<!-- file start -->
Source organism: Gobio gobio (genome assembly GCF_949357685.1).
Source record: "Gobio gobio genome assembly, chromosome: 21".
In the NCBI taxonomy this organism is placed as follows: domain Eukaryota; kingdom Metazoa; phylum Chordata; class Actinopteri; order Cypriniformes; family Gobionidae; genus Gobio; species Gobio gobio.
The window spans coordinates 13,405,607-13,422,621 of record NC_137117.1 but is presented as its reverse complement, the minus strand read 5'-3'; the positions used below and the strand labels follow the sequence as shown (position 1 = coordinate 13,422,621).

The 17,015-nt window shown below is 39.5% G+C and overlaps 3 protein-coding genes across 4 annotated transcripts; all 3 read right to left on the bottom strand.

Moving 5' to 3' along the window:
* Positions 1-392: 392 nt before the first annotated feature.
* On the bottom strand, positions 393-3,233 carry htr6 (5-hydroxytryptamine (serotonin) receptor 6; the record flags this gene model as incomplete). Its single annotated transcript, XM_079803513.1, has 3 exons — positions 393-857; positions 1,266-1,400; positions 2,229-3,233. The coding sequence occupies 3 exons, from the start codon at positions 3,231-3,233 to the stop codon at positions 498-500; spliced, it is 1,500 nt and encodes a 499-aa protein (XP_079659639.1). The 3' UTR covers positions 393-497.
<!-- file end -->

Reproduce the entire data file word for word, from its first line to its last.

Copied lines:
Source organism: Gobio gobio (genome assembly GCF_949357685.1).
Source record: "Gobio gobio genome assembly, chromosome: 21".
In the NCBI taxonomy this organism is placed as follows: domain Eukaryota; kingdom Metazoa; phylum Chordata; class Actinopteri; order Cypriniformes; family Gobionidae; genus Gobio; species Gobio gobio.
The window spans coordinates 13,405,607-13,422,621 of record NC_137117.1 but is presented as its reverse complement, the minus strand read 5'-3'; the positions used below and the strand labels follow the sequence as shown (position 1 = coordinate 13,422,621).

The 17,015-nt window shown below is 39.5% G+C and overlaps 3 protein-coding genes across 4 annotated transcripts; all 3 read right to left on the bottom strand.

Moving 5' to 3' along the window:
* Positions 1-392: 392 nt before the first annotated feature.
* On the bottom strand, positions 393-3,233 carry htr6 (5-hydroxytryptamine (serotonin) receptor 6; the record flags this gene model as incomplete). Its single annotated transcript, XM_079803513.1, has 3 exons — positions 393-857; positions 1,266-1,400; positions 2,229-3,233. The coding sequence occupies 3 exons, from the start codon at positions 3,231-3,233 to the stop codon at positions 498-500; spliced, it is 1,500 nt and encodes a 499-aa protein (XP_079659639.1). The 3' UTR covers positions 393-497.